UK: Governor’s rates vow as Bank looks to the future

Bank of England governor Mark Carney during a press conference for the bank's quarterly inflation re

Bank of England governor Mark Carney during a press conference for the bank's quarterly inflation report in London - Credit: PA

Unveiling a new strategy of forward guidance yesterday, the Bank said rates will remain at 0.5% until at least the end of 2016 unless inflation rises sharply.

Mr Carney said that “a renewed recovery is now under way” as the Bank predicted 0.6% growth in the third quarter and said inflation is unlikely to rise above 3% this year - lower than previous fears of a peak of around 3.5%.

The Bank also pledged not to scale back its £375billion economy-boosting programme of quantitative easing (QE) while unemployment remains above 7%. Mr Carney said unemployment falling to 7% would mean more than 750,000 UK jobs are created, which, combined with rising wages, would represent “real improvements in the lives of people across the nation”.

He said the Bank looked at the range of measures in deciding to link rates guidance to unemployment. He added unemployment was chosen as “people running businesses and individuals across the country understand the conditions under which the Monetary Policy Committee (MPC) would begin to consider the withdrawal of stimulus.”

Unemployment is running at 7.8%, according to official figures, and the Bank predicts it will remain above 7% until at least the third quarter of 2016, as far as its current forecast goes. This signals rates will therefore remain at historic lows for at least another three years.


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Mr Carney said: “Unemployment is still high. There are one million more people unemployed today than before this financial crisis and many who have jobs would like to work more than they currently can.”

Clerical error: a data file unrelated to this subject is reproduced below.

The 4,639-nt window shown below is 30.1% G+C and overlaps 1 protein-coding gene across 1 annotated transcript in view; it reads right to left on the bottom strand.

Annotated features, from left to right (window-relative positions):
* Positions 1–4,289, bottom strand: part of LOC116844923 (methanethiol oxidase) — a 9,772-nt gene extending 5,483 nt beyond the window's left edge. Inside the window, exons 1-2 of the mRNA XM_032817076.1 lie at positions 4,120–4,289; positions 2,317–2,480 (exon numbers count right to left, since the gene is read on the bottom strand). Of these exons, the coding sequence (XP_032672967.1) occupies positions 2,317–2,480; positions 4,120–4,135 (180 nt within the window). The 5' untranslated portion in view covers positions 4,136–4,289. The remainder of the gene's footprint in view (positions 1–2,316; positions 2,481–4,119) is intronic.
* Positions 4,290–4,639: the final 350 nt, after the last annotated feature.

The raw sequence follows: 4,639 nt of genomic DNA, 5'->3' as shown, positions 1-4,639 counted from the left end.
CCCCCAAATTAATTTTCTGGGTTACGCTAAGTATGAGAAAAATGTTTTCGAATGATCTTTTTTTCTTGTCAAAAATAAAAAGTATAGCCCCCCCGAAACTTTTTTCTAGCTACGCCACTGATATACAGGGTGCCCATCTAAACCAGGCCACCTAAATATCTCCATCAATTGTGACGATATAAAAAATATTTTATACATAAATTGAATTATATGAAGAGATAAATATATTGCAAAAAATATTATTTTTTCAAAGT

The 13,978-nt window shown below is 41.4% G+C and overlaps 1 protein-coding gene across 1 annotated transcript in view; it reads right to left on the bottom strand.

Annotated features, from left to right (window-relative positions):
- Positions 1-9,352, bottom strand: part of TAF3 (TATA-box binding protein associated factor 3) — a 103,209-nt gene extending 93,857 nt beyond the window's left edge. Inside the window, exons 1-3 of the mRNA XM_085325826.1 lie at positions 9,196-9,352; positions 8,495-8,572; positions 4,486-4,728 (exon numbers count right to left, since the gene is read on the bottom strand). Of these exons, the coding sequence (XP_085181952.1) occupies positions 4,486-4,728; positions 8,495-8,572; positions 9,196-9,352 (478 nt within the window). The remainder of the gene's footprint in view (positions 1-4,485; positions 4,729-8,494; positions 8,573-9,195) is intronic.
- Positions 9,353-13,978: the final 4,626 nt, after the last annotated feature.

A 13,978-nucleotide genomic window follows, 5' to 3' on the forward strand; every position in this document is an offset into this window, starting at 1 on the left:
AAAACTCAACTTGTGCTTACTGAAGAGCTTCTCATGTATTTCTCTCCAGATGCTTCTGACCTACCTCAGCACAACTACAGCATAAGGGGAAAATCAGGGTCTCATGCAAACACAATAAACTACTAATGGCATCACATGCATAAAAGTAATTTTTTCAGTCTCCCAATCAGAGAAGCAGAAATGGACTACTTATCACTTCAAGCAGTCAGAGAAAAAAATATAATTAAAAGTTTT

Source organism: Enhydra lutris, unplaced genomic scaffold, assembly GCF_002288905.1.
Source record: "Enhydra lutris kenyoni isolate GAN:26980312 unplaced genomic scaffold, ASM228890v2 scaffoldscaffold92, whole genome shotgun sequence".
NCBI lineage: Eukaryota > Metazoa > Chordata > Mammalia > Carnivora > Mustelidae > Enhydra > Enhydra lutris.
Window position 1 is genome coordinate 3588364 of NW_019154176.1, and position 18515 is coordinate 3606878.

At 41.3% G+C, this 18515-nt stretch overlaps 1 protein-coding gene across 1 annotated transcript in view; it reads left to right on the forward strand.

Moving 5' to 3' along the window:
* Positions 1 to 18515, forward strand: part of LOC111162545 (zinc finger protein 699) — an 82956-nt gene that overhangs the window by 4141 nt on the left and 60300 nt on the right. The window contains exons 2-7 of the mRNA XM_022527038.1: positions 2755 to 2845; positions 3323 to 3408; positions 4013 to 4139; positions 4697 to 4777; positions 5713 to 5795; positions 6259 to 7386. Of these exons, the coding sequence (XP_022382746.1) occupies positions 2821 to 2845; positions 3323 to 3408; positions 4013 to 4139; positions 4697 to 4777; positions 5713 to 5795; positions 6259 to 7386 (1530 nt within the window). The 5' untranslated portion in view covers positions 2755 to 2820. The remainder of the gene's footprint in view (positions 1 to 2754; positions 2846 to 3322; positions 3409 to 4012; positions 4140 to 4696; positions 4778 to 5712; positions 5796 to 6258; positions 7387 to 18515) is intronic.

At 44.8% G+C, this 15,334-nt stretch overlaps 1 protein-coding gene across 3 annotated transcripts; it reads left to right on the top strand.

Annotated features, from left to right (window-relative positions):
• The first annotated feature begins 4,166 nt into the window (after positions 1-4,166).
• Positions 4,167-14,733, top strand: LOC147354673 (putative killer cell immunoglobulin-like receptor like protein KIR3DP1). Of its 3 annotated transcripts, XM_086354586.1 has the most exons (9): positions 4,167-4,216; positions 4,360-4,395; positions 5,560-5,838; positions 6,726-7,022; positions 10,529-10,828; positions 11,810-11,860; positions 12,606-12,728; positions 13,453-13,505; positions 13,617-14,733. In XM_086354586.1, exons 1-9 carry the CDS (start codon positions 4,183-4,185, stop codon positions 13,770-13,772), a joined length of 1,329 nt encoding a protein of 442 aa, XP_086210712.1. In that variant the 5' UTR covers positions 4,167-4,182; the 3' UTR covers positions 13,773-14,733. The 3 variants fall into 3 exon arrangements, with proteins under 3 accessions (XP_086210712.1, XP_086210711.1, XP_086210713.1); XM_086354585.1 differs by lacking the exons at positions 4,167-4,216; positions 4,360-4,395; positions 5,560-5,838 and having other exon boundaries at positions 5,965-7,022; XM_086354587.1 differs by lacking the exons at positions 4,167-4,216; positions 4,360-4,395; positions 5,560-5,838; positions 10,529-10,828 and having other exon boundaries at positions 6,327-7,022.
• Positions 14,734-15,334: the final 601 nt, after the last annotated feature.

The Bank warned that it will break the link with unemployment if it fears inflation will be 2.5% or higher in the next 18 months to two years - or if there are worries about it climbing sharply in the medium term. Chancellor George Osborne welcomed the introduction of forward guidance by the Bank. But, despite mounting signs that Britain’s recovery is picking up pace, Mr Carney dampened recent hopes that the UK has returned to an economic boom, saying: “We are not at escape velocity right now.”

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The Bank’s interest rates pledge did little to boost market confidence as the FTSE 100 Index fell as much as 1% after the announcement, although the pound gained strength, rising to 1.54 US dollars and 1.16 euros.

The Bank’s move, which was decided at its August 1 rates meeting, sees it follow in the footsteps of the US Federal Reserve, which turned to forward guidance late last year to reassure households and businesses that rates will not rise until at least mid-2015.

America’s central bank said rates would stay at rock bottom as long as unemployment remains above 6.5% and inflation is kept under control.

The Bank’s rates guidance comes amid a flurry of upbeat UK data showing growth across the housing, manufacturing, construction and services sectors.

Growth forecasts were raised sharply higher by the Bank, which said that economic growth will reach an annual rate of at least 2% by the end of 2013, a year sooner than it previously predicted.

Mr Carney said: “There are clear signs that economic activity has strengthened this year.

“But there should be little satisfaction. Much is at stake as we seek to secure this recovery and return inflation to target.”

The Bank’s forecast for third-quarter growth of 0.6% would build on the 0.6% increase in gross domestic product (GDP) seen in the second quarter.

Mr Carney said the Bank chose the unemployment rate for “simplicity and clarity”, opting against tying economic stimulus to other measures, such as gross GDP.

He added: “This is exactly the time when something like this is appropriate.

“We are at the start of a renewed recovery. This is very welcome, but it is after a very sharp recession and a long period of very weak activity.

“This is the weakest recovery on record.”

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